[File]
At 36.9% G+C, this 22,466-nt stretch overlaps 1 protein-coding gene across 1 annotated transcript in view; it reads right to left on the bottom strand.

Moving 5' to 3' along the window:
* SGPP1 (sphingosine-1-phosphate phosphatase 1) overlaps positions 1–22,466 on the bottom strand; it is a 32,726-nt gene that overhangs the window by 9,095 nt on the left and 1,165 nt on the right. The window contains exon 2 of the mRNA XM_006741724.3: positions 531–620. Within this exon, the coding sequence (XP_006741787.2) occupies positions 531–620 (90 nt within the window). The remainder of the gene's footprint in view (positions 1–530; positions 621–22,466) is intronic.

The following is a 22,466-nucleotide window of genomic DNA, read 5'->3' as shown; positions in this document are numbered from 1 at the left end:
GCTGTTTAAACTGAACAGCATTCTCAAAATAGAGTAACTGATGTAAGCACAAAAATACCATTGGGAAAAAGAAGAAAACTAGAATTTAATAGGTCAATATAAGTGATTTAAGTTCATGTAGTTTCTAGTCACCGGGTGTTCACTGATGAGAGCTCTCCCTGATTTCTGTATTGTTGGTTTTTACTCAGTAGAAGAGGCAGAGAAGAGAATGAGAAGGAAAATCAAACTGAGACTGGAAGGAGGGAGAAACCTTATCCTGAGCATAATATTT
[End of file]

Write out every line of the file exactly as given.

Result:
At 36.9% G+C, this 22,466-nt stretch overlaps 1 protein-coding gene across 1 annotated transcript in view; it reads right to left on the bottom strand.

Moving 5' to 3' along the window:
* SGPP1 (sphingosine-1-phosphate phosphatase 1) overlaps positions 1–22,466 on the bottom strand; it is a 32,726-nt gene that overhangs the window by 9,095 nt on the left and 1,165 nt on the right. The window contains exon 2 of the mRNA XM_006741724.3: positions 531–620. Within this exon, the coding sequence (XP_006741787.2) occupies positions 531–620 (90 nt within the window). The remainder of the gene's footprint in view (positions 1–530; positions 621–22,466) is intronic.

The following is a 22,466-nucleotide window of genomic DNA, read 5'->3' as shown; positions in this document are numbered from 1 at the left end:
GCTGTTTAAACTGAACAGCATTCTCAAAATAGAGTAACTGATGTAAGCACAAAAATACCATTGGGAAAAAGAAGAAAACTAGAATTTAATAGGTCAATATAAGTGATTTAAGTTCATGTAGTTTCTAGTCACCGGGTGTTCACTGATGAGAGCTCTCCCTGATTTCTGTATTGTTGGTTTTTACTCAGTAGAAGAGGCAGAGAAGAGAATGAGAAGGAAAATCAAACTGAGACTGGAAGGAGGGAGAAACCTTATCCTGAGCATAATATTT